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jfri

Bad or good idea to put the OS on the slowest harddrive ?

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I have heard contradictory answers to that question. When taking the service at FSGS I was told to always put the the OS on the fastest drive. NickN has told me the opposite is true. The argument for that has been that it's that important how fast the OS load compared to how FSX loads things. But I wonder if the OS really loads once and then does not access the drive anymore ? For example there was a utility for Win XP that monitored file activity. And while just displaying the desktop there was an tremendous amount of file activity. And does not the OS access the virtual memory in the page file during the time an application is run ? Or maybe it's not needed with 8 GB RAM ?

So when building a new system should you get a slow cheap drive for the OS or spend more money on a faster one ?

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I think that what Nick meant was to put the OS on the slowest drive that you have and put FSX on the fastest.  It is not like he recommended when you build a new PC that you put the OS on a slow drive.

 

If you are building a PC put the OS on the fasted 7200 RPM HD that you can get.  If you have the money put the OS on a SSD.  If you have one HD/SSD that is slower than your other HD/SSD put FSX on the fastest one and the OS on the slower one.

 

For FSX if you have the money put FSX on a SSD, next step down is a 10,000 RPM WD Vrap HD, last is line is the fasted 7200 RPM HD you can find.  Will you see a difference is FPS, probably not, but you should see a difference in how fluid the sim is and a difference in the amount of microstutters.

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I think that what Nick meant was to put the OS on the slowest drive that you have and put FSX on the fastest. It is not like he recommended when you build a new PC that you put the OS on a slow drive.

 

Yes I understood he meant that. And I wonder if that is the best thing to do for reasons I wrote in my first post  ?

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http://forum.avsim.net/topic/383881-how-different-hdds-and-ssds-performs-with-fsx/ (links to the missing pictures are in a post further down).

There are still small files that are required to be accessed from the OS drive after the OS is loaded and you are flying in FSX. So if you install the OS on a high access time (bad) drive you'll get stutters in FSX even if you have it on a separate low access time drive (SSD).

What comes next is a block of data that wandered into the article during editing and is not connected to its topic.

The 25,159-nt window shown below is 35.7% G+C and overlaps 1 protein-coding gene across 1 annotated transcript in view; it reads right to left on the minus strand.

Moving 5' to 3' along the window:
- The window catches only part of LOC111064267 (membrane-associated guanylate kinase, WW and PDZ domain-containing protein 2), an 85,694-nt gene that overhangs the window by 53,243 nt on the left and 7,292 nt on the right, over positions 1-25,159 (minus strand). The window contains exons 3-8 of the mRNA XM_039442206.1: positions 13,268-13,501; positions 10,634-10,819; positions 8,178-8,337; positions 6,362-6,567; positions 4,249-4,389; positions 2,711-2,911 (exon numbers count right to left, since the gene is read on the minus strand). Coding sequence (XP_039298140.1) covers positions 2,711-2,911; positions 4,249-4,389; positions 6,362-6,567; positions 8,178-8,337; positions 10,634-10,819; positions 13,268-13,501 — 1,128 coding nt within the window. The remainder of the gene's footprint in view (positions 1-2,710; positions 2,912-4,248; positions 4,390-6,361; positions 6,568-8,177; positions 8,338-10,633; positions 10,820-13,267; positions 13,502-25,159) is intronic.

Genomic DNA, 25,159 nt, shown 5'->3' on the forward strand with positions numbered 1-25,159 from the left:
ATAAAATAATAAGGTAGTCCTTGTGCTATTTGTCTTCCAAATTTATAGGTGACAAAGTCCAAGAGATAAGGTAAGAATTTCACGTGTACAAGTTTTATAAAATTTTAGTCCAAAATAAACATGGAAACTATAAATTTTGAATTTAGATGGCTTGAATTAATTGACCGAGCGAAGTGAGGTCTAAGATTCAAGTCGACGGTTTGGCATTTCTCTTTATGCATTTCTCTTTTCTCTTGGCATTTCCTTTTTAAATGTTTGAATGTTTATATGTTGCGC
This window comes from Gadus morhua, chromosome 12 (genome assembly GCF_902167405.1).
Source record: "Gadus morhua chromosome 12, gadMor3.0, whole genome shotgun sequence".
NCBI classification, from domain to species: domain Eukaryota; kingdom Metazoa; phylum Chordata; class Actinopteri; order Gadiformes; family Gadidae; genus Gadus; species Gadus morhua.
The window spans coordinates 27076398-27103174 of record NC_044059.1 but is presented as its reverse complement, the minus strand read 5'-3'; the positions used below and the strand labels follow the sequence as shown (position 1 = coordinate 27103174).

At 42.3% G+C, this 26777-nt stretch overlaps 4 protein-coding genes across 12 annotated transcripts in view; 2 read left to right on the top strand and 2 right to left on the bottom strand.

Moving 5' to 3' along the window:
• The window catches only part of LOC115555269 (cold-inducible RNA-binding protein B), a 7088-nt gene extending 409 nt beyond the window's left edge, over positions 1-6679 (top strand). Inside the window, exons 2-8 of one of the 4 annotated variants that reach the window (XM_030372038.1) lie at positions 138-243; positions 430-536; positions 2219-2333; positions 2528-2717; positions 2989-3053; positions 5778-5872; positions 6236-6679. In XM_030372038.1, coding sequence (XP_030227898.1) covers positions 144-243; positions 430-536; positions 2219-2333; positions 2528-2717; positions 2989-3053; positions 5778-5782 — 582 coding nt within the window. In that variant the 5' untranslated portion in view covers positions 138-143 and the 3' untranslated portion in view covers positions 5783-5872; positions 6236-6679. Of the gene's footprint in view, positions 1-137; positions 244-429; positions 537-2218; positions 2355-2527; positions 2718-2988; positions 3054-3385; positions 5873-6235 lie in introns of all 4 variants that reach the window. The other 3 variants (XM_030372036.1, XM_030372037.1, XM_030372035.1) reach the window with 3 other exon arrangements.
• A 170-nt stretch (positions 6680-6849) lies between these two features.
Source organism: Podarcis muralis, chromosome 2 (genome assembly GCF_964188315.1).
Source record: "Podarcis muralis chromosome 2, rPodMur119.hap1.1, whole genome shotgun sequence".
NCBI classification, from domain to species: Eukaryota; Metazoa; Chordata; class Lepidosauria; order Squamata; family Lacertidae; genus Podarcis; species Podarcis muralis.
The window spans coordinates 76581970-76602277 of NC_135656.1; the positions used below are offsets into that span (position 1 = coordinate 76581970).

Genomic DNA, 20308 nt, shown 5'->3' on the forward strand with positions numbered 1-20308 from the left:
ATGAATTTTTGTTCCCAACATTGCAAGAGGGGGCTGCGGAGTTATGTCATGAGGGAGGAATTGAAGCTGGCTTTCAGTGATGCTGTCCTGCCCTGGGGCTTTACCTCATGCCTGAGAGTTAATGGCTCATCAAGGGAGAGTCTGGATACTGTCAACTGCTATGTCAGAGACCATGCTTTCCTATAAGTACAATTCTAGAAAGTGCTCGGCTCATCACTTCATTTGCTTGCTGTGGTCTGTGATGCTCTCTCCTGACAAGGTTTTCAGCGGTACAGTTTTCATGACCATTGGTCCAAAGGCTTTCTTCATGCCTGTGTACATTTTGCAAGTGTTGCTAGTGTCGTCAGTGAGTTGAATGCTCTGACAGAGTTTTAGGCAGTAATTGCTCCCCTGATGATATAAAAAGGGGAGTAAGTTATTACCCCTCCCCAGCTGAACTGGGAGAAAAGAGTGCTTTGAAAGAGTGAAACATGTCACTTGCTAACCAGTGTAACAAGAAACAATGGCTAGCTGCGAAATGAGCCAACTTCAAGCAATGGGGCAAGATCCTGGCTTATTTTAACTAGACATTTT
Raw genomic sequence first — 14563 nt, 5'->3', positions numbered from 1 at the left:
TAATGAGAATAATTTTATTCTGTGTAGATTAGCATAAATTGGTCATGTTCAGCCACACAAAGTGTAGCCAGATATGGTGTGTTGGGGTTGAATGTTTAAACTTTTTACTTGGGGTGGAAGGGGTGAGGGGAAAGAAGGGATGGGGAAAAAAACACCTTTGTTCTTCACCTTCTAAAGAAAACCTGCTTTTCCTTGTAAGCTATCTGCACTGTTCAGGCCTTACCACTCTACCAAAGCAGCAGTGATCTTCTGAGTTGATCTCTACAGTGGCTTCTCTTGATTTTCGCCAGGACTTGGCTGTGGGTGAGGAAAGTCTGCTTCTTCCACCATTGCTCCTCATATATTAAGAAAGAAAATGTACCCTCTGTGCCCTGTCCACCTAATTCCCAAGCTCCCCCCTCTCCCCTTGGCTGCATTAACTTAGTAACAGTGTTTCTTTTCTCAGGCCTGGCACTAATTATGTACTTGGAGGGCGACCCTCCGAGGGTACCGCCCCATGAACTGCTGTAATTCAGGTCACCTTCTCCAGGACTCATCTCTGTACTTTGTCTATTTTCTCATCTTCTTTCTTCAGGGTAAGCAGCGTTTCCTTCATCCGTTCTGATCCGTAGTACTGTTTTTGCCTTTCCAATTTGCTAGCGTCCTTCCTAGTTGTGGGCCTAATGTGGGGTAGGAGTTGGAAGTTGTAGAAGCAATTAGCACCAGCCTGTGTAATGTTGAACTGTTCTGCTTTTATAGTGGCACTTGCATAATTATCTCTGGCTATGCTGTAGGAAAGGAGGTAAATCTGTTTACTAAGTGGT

The OS should never be installed on a high access time drive. If you build a new system it's always worth spending a little bit of money on the OS drive.

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Yes I understood he meant that. And I wonder if that is the best thing to do for reasons I wrote in my first post  ?

For optimum performance the best thing is to put both on the fastest drive you can afford when you build.  For most people the choice would be between a SSD, WD Vrap, HD.  The best choice if you have the money is to put each on their own SSD.  If you have one HD and one VRap I would put the OS on the HD and FSX on the Vrap.  If you have one HD and one SSD, again I would put the OS on the HD and FSX on the SSD.  While it is true that the OS is accessing the FSX drive, FSX is accessing the FSX drive a whole lot more while FSX is running.  The goal is to get FSX running as smooth as possible (note that I said smooth and not as may FPS as possible) and to do that FSX needs to be on your fastest drive.

 

If you are one of the few people that have some program on your OS drive that has to run fast then the standard rule of thumb maybe reversed for you, in my opinion there are always exceptions to pretty much every rule.  In this case though I know of no program that would be on the OS drive that has to be on a faster drive than FSX.

 

In my new 4770K build the OS and FSX will be on their own 840 Pro 256GB SSD.  All my FSX photo scenery will be on two Crucial M500 960GB SSD's.

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